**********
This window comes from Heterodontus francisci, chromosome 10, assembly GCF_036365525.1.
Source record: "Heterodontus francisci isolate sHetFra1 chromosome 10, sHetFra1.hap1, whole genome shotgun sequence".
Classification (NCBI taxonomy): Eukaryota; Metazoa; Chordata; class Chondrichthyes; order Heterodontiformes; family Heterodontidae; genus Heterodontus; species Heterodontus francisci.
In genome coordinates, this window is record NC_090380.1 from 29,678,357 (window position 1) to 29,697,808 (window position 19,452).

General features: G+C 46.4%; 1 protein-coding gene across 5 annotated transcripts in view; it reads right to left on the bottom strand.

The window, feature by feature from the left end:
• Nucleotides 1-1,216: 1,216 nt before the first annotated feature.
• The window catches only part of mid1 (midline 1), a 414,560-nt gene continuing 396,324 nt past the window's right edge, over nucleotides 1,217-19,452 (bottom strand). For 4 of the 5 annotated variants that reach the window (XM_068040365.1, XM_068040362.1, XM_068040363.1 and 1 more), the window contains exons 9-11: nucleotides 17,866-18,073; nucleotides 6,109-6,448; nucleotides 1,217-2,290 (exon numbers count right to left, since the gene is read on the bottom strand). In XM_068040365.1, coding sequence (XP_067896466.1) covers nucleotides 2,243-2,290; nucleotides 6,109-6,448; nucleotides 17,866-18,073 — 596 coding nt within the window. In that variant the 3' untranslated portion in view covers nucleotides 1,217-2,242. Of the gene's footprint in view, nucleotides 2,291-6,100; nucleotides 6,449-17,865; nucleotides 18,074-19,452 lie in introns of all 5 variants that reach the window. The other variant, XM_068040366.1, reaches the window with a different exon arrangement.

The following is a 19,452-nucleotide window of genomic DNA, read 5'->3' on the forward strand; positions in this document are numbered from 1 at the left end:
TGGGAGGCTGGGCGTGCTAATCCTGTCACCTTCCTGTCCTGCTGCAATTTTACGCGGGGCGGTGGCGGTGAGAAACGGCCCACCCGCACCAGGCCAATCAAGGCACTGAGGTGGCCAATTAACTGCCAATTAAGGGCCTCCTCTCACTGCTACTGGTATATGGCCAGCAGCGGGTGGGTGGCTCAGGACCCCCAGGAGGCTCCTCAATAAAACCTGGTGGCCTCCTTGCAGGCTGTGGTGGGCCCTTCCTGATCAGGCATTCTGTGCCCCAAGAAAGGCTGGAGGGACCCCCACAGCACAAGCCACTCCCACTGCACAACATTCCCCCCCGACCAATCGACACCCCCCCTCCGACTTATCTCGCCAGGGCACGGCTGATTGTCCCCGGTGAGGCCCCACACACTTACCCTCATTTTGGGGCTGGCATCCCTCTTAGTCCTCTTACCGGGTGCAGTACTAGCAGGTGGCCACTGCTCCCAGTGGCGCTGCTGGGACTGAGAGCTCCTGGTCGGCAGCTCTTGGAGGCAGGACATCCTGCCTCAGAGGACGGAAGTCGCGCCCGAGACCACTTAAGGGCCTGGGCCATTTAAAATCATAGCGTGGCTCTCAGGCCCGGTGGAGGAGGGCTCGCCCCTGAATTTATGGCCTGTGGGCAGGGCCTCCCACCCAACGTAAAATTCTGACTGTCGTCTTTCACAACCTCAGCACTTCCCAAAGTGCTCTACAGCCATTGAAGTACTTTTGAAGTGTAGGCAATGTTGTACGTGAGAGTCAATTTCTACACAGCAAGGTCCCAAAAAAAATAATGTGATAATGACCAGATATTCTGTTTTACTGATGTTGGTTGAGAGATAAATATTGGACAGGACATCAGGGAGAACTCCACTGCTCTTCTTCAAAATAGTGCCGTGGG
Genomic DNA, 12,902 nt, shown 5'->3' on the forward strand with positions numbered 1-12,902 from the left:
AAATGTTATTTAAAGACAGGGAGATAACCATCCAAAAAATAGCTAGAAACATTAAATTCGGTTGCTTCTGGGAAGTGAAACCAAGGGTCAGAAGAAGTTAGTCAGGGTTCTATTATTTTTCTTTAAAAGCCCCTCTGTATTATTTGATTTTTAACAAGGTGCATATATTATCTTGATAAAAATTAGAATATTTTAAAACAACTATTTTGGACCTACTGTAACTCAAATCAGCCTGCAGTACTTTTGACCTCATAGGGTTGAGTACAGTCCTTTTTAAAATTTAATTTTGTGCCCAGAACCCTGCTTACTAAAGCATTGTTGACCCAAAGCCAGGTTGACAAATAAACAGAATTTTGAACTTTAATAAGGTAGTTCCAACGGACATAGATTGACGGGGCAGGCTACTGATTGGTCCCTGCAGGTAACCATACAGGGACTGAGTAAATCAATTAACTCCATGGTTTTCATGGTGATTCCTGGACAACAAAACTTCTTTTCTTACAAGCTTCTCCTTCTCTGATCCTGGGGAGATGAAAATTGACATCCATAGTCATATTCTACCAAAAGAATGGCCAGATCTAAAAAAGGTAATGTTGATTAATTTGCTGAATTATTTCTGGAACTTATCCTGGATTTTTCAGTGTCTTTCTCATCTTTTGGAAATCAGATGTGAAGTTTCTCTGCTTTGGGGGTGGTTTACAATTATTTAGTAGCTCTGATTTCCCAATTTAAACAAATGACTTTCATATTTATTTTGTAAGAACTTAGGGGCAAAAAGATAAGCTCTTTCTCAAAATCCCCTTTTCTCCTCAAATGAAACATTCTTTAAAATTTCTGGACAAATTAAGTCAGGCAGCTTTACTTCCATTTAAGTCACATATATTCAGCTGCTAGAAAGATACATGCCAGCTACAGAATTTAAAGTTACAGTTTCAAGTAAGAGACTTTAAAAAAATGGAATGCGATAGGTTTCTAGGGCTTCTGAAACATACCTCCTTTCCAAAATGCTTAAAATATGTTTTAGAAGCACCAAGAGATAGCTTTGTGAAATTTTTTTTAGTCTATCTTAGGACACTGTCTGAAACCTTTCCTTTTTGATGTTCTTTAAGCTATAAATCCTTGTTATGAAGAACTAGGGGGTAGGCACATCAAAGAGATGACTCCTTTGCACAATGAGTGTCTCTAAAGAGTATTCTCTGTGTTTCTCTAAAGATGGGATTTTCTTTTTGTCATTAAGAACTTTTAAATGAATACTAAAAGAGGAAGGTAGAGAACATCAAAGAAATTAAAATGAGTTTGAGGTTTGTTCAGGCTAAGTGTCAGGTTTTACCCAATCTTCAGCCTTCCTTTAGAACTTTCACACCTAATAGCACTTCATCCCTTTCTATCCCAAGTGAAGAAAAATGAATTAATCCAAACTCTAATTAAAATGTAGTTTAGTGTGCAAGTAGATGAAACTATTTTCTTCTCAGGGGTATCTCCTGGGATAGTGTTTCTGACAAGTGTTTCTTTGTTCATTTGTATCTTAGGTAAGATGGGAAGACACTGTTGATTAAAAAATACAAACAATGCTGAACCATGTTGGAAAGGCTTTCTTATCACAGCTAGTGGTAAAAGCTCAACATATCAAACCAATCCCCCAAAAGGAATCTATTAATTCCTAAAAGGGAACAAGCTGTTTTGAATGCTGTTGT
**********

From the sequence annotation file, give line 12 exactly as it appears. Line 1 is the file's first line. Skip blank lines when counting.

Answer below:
AAATGTTATTTAAAGACAGGGAGATAACCATCCAAAAAATAGCTAGAAACATTAAATTCGGTTGCTTCTGGGAAGTGAAACCAAGGGTCAGAAGAAGTTAGTCAGGGTTCTATTATTTTTCTTTAAAAGCCCCTCTGTATTATTTGATTTTTAACAAGGTGCATATATTATCTTGATAAAAATTAGAATATTTTAAAACAACTATTTTGGACCTACTGTAACTCAAATCAGCCTGCAGTACTTTTGACCTCATAGGGTTGAGTACAGTCCTTTTTAAAATTTAATTTTGTGCCCAGAACCCTGCTTACTAAAGCATTGTTGACCCAAAGCCAGGTTGACAAATAAACAGAATTTTGAACTTTAATAAGGTAGTTCCAACGGACATAGATTGACGGGGCAGGCTACTGATTGGTCCCTGCAGGTAACCATACAGGGACTGAGTAAATCAATTAACTCCATGGTTTTCATGGTGATTCCTGGACAACAAAACTTCTTTTCTTACAAGCTTCTCCTTCTCTGATCCTGGGGAGATGAAAATTGACATCCATAGTCATATTCTACCAAAAGAATGGCCAGATCTAAAAAAGGTAATGTTGATTAATTTGCTGAATTATTTCTGGAACTTATCCTGGATTTTTCAGTGTCTTTCTCATCTTTTGGAAATCAGATGTGAAGTTTCTCTGCTTTGGGGGTGGTTTACAATTATTTAGTAGCTCTGATTTCCCAATTTAAACAAATGACTTTCATATTTATTTTGTAAGAACTTAGGGGCAAAAAGATAAGCTCTTTCTCAAAATCCCCTTTTCTCCTCAAATGAAACATTCTTTAAAATTTCTGGACAAATTAAGTCAGGCAGCTTTACTTCCATTTAAGTCACATATATTCAGCTGCTAGAAAGATACATGCCAGCTACAGAATTTAAAGTTACAGTTTCAAGTAAGAGACTTTAAAAAAATGGAATGCGATAGGTTTCTAGGGCTTCTGAAACATACCTCCTTTCCAAAATGCTTAAAATATGTTTTAGAAGCACCAAGAGATAGCTTTGTGAAATTTTTTTTAGTCTATCTTAGGACACTGTCTGAAACCTTTCCTTTTTGATGTTCTTTAAGCTATAAATCCTTGTTATGAAGAACTAGGGGGTAGGCACATCAAAGAGATGACTCCTTTGCACAATGAGTGTCTCTAAAGAGTATTCTCTGTGTTTCTCTAAAGATGGGATTTTCTTTTTGTCATTAAGAACTTTTAAATGAATACTAAAAGAGGAAGGTAGAGAACATCAAAGAAATTAAAATGAGTTTGAGGTTTGTTCAGGCTAAGTGTCAGGTTTTACCCAATCTTCAGCCTTCCTTTAGAACTTTCACACCTAATAGCACTTCATCCCTTTCTATCCCAAGTGAAGAAAAATGAATTAATCCAAACTCTAATTAAAATGTAGTTTAGTGTGCAAGTAGATGAAACTATTTTCTTCTCAGGGGTATCTCCTGGGATAGTGTTTCTGACAAGTGTTTCTTTGTTCATTTGTATCTTAGGTAAGATGGGAAGACACTGTTGATTAAAAAATACAAACAATGCTGAACCATGTTGGAAAGGCTTTCTTATCACAGCTAGTGGTAAAAGCTCAACATATCAAACCAATCCCCCAAAAGGAATCTATTAATTCCTAAAAGGGAACAAGCTGTTTTGAATGCTGTTGT